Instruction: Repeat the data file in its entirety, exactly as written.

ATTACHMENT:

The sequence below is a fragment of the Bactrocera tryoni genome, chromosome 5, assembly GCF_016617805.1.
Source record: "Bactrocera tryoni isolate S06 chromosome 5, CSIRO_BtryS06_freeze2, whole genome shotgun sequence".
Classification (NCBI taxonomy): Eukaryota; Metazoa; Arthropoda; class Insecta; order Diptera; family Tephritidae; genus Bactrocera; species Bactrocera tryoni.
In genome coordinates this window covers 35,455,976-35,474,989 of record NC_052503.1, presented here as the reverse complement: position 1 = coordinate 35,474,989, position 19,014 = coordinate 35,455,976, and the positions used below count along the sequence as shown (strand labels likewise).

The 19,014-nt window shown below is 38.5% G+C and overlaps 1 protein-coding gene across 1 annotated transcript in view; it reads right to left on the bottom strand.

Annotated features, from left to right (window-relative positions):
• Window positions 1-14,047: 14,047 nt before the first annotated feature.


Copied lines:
The sequence below is a fragment of the Bactrocera tryoni genome, chromosome 5, assembly GCF_016617805.1.
Source record: "Bactrocera tryoni isolate S06 chromosome 5, CSIRO_BtryS06_freeze2, whole genome shotgun sequence".
Classification (NCBI taxonomy): Eukaryota; Metazoa; Arthropoda; class Insecta; order Diptera; family Tephritidae; genus Bactrocera; species Bactrocera tryoni.
In genome coordinates this window covers 35,455,976-35,474,989 of record NC_052503.1, presented here as the reverse complement: position 1 = coordinate 35,474,989, position 19,014 = coordinate 35,455,976, and the positions used below count along the sequence as shown (strand labels likewise).

The 19,014-nt window shown below is 38.5% G+C and overlaps 1 protein-coding gene across 1 annotated transcript in view; it reads right to left on the bottom strand.

Annotated features, from left to right (window-relative positions):
• Window positions 1-14,047: 14,047 nt before the first annotated feature.